Getting pregnant with endometriosis is possible but difficult. Up to half of the women with the disorder will struggle to conceive. There are medical options for endometriosis patients who want to get pregnant, but they are often complex and expensive.
This article discusses the causes and risks of infertility in endometriosis patients, as well as what can be done to help if diagnosed.
Endometriosis occurs when uterine lining tissues grow outside the womb. Symptoms include pelvic pain, cramps, heavy bleeding, bleeding between periods, pain with sex, and pain with bowel movements.
The exact cause of infertility in endometriosis patients varies. A number of factors can contribute. Some examples:
Ovarian cysts: Endometriosis can cause ovarian cysts. Unlike other ovarian cysts, endometriomas can cause infertility by preventing egg release from the follicle or passage into the fallopian tube.
Tissue overgrowth can cause adhesions. Adhesions are scars that occur between bodily tissues. This can prevent an egg from reaching the uterus or sperm from reaching the egg.
Pain during sex: One of the more common symptoms of endometriosis, pain during sex can reduce your chances of getting pregnant by preventing intercourse.
Trying Natural Birth
If you have endometriosis, you may wonder if it’s worth it to try to conceive before seeking treatment. The answer is yes.
Having endometriosis doesn’t mean you can’t get pregnant. Many women do, some with advanced disease.
Most experts recommend trying to conceive naturally for six months (rather than the 12 months recommended for other women). If you don’t get pregnant within six months, see a fertility specialist.
However, some women, especially older women, will go straight to a specialist. Infertility declines after 35. Those six months may be better spent with a specialist.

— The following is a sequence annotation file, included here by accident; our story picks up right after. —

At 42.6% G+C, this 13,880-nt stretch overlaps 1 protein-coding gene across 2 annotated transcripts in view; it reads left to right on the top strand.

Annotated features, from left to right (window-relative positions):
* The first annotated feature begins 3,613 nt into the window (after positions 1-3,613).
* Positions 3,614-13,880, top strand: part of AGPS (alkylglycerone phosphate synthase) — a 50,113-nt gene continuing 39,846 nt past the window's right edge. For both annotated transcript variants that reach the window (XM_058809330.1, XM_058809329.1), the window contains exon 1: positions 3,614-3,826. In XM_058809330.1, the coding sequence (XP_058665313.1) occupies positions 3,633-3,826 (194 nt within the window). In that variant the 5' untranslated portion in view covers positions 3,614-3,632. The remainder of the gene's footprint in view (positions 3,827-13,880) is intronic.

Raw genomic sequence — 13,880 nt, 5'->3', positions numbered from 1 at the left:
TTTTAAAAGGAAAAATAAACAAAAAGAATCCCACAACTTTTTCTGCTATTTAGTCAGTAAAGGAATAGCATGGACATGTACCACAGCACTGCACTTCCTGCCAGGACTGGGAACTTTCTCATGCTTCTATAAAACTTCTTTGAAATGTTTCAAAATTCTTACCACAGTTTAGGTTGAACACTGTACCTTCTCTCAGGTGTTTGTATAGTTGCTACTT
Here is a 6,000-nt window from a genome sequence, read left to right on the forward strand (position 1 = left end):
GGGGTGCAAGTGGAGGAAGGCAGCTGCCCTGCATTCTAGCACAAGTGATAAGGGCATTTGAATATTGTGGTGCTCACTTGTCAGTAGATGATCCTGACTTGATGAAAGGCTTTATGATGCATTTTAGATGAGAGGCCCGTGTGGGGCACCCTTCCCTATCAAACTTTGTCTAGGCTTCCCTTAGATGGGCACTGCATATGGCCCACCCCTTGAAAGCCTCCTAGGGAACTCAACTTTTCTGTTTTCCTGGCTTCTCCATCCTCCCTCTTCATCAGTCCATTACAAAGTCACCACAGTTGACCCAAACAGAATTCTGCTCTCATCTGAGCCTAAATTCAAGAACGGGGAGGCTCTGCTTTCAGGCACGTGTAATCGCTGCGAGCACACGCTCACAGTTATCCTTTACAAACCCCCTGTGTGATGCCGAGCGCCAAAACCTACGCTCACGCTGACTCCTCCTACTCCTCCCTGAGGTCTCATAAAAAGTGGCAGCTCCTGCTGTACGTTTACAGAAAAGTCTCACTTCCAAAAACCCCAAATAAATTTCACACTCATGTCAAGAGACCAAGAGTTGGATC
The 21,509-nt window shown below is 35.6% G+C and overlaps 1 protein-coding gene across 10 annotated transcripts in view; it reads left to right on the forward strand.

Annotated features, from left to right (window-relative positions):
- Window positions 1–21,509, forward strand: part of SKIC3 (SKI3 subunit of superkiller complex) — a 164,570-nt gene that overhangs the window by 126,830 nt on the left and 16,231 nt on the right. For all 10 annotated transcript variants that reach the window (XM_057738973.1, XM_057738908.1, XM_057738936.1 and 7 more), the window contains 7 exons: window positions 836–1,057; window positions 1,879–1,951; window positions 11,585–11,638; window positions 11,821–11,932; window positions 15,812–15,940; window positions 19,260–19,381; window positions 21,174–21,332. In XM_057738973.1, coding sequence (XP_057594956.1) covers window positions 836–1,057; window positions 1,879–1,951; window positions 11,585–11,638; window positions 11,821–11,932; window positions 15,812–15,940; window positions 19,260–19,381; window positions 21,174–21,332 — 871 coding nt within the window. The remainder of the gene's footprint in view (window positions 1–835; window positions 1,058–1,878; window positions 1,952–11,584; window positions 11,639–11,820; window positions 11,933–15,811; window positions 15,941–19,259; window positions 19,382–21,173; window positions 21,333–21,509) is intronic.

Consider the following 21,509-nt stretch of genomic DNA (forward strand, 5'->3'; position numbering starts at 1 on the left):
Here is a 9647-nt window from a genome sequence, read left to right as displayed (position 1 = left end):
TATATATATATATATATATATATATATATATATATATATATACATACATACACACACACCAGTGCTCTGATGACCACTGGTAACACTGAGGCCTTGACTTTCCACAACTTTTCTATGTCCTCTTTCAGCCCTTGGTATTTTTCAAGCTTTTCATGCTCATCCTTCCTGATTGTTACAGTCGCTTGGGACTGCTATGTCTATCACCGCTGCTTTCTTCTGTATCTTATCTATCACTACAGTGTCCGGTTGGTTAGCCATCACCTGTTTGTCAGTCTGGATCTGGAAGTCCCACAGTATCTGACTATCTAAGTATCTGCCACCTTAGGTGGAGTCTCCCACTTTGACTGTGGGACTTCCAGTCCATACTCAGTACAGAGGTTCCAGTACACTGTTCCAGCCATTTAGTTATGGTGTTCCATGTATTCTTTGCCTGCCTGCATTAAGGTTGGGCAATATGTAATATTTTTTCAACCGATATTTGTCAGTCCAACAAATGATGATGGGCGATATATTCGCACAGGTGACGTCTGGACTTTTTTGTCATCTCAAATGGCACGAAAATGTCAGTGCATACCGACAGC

The most effective endometriosis treatment depends on your age, disease stage, infertility risk factors, treatment costs, and personal preference.
Intrauterine Insemination (Iui)
Fertility drugs alone are rarely used in endometriosis patients. They don’t help much compared to trying to conceive naturally.
Instead, women with stage 1 or 2 endometriosis usually start with IUI and fertility drugs. In IUI, sperm is injected into the womb during ovulation.
In Vitro Fertilization (Ivf)
If IUI fails, the next step is IVF (IVF). To perform IVF, the eggs must be removed, fertilized outside the body, and then reinserted. However, it is costly and invasive.
If a woman is over 35, has stage 3 or 4 cancer, or has other infertility risk factors, IVF may be used first (such as low egg quality or quantity).
The success rate of IVF in women with endometriosis is around 22%, similar to other forms of infertility.
Not all couples can afford IVF. Others simply cannot afford IVF. Adoption or surrogacy may be advised for these couples.
Intrauterine insemination (IUI) and in vitro fertilisation (IVF). Women with severe endometriosis, advanced age, or multiple infertility risk factors may opt for IVF first.
Surgery And Fertility
The main goal of endometriosis surgery is to relieve pain. Besides relieving pain, surgery may help some women conceive.
Severe endometriosis does not seem to improve IUI or IVF success rates. Repeated surgeries can cause adhesions that complicate pregnancy.
However, some research suggests that removing excess tissue may help women with stage 2 or 3 endometriosis get pregnant.
Endometriosis surgery is used to treat pain and may help some women conceive. In pain-free women, it is not advised due to the likely small benefit.
If you are interested in more information on treatments, you can visit the fertility clinic Orange County.